How to achieve and maintain the strongest Product-Market Fit in B2B SaaS

A couple of weeks ago, my CEO Mastermind triggered a good discussion on Product Market Fit again – and it has kept me thinking since.

It reminded me of my interview with Shikhar Shrestha, CEO of Ambient, who said this about it.

‘Over time, the success or failure of a SaaS company really depends on the strength of the product-market fit.’

What fascinates me is this:

What defines that strength? How can we ensure we start off with the strongest possible product-market fit and maintain it over time? Cause at the end, it’s a moving target, right?

To answer that question, I thought about the key questions to raise. But before I zoom into that – let’s define product/market fit?

What’s a good product market fit definition?

Building momentum too often fails not because of drive but because lack of product/market fit.

How often do we launch new SaaS products to see a flat line that just won’t go up?

We were super excited – but the market wasn’t. People don’t see why they should spend money on our product.

I often see a misconception about what product/market fit is all about.

To dig into that, let’s clarify what product/market fit means. Here’s my definition:

You achieve Product-market fit when your product solves a specific problem so that a large enough market segment is happy to pay a premium for it.

That last part is essential: willingness to pay a premium. So it must go beyond what everyone expected to be the bare minimum (table stakes).

It doesn’t mean a minimum viable product (MVP) cannot be the start of a solid product market fit. Instead, it’s how you go about defining it. More on that later in this blog.

Back to the key questions:

What are the three steps to determine product/market fit?

This is what I’ve seen working magically over time in my career:

  1. What’s the specific problem we optimize for, and what’s the desired outcome it needs to exceed expectations on?
  2. For a given customer, do they use our product every time the problem occurs, and does it solve their product every time?
  3. Would our customers care if we took the product away from them today?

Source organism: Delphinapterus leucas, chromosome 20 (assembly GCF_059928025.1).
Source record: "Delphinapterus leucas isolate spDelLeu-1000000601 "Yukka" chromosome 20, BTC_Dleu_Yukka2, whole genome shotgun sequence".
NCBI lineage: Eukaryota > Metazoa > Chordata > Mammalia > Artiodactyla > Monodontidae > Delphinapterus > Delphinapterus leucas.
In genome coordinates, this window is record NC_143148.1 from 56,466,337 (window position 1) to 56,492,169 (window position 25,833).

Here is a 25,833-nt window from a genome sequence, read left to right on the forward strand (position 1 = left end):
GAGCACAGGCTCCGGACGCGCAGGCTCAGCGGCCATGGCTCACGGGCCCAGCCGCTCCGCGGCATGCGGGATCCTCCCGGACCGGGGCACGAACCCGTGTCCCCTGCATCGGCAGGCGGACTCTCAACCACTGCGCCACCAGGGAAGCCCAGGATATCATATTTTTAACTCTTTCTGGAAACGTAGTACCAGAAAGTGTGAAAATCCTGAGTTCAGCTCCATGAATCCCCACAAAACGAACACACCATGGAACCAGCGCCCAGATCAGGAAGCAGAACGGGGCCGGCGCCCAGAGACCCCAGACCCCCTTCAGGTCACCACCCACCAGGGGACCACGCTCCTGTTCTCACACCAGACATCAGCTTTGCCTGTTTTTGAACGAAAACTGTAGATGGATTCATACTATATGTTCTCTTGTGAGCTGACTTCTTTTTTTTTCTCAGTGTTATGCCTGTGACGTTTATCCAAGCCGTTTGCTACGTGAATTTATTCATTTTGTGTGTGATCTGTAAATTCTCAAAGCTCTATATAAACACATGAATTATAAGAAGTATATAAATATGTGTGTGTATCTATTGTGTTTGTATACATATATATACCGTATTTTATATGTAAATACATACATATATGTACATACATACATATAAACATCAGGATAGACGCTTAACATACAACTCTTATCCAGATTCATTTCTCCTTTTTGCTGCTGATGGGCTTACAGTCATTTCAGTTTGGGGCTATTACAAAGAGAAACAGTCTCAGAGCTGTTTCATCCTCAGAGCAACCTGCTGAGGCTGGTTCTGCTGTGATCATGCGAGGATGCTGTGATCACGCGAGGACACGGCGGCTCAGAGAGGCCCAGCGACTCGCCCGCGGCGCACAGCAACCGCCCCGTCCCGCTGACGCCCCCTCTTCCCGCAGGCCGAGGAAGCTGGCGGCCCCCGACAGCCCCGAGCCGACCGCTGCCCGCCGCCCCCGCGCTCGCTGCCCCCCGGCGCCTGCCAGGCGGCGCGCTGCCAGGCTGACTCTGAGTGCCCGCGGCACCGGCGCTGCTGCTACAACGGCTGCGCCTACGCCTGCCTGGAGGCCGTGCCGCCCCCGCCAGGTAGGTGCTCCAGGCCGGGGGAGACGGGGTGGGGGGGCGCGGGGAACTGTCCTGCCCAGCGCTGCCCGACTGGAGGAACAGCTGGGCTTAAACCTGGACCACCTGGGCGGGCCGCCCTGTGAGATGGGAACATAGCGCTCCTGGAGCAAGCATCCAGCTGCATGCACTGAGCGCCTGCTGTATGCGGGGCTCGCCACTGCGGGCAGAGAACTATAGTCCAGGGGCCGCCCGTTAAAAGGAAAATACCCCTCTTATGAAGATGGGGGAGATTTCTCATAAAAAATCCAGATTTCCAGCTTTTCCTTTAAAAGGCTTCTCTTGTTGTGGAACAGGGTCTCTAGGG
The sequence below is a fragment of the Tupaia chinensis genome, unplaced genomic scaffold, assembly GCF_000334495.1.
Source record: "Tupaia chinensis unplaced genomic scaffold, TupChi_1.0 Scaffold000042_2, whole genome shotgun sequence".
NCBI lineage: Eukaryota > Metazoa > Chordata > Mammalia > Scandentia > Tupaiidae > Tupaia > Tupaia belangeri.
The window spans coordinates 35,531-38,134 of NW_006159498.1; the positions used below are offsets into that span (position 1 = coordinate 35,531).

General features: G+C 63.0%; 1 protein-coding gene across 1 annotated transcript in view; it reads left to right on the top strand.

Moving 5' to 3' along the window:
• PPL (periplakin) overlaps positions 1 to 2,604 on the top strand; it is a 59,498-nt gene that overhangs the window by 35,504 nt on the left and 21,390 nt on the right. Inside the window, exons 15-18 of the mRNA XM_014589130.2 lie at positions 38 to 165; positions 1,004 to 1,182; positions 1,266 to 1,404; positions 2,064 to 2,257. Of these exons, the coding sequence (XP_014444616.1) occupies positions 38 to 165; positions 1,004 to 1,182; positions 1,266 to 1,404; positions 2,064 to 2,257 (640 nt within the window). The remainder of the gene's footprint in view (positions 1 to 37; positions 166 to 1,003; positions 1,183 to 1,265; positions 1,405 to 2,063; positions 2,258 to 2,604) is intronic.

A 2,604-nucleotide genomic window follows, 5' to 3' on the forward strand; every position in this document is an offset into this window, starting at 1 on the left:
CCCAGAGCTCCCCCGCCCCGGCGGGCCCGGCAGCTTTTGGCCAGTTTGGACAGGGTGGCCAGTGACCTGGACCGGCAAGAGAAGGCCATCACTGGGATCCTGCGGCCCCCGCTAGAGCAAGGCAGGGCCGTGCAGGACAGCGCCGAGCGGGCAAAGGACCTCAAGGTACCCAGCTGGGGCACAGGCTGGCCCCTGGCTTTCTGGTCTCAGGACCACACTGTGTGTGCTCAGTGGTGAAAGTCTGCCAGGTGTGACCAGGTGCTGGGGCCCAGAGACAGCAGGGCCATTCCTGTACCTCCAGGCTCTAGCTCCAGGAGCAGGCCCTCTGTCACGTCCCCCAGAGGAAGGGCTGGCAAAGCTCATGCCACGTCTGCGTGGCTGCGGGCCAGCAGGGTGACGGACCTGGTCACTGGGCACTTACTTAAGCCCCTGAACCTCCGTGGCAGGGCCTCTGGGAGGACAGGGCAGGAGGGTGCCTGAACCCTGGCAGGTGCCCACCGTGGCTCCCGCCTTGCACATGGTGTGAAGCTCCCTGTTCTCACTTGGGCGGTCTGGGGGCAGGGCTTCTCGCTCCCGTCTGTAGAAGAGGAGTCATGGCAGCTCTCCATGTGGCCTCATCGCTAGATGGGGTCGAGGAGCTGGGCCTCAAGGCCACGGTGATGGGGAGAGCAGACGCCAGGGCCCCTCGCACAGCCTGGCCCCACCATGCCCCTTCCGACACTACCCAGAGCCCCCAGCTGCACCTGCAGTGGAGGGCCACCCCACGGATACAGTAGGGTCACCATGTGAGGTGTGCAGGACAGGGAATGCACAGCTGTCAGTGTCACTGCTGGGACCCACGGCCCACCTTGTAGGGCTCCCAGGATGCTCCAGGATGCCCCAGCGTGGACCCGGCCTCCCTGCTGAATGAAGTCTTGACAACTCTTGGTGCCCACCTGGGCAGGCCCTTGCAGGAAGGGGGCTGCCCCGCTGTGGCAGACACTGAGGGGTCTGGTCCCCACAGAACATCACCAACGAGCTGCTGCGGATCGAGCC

Why these questions?

  1. Focus: We must answer the first question to avoid going off in all directions – too wide, no depth. That’s not sustainable.
  2. Value: A ‘no’ on the second question means our customers will not perceive it as highly valuable.
  3. Critical: A ‘no’ on question three means it’s not a high priority for them – it’s nice to have at best. Dangerous territory.

A positive answer provides the core ingredients to create something remarkable (this sparks word of mouth), something the right customers will be prepared to pay a premium for.


Question for you to reflect upon:

How would you score the product market fit strength of your SaaS product in relation to these three questions?


Product-market fit is something you feel, not plan.

Let me share a quote with you that inspired me. It’s from Nathan Resnick, CEO of Sourcify.

Most second-time founders would agree: Don’t raise until you feel product-market fit.

The sad part is why he decided to mention it…

The most stressful two years of my life were right after we raised a $2.5m seed round at Sourcify in 2018. We had some early traction but, deep down, knew we weren’t at product market fit.

What followed was something you want to avoid at all costs:

  • They spent $750k hiring…
  • Launched a completely new product ten months later…and flopped
  • Then burned $100k for months with no real software product…
  • Were forced to cut the whole tech team…
  • and re-start with a clean slate… (and a big headache)

The problem: A product-market fit illusion.

If the product-market fit is not there, it impacts everything…. negatively. Too long sales cycles. Low win-rates. Dreading implementation cycles. Customer success dramas. Slow adoption. Poor net promoter score (NPS). High churn. Low customer lifetime value (LTV).

No company can survive in this mode. Not bootstrapped, let alone with external funding, with raised external expectations.

That’s why most second-time founders only raise once they firmly feel Product-market fit.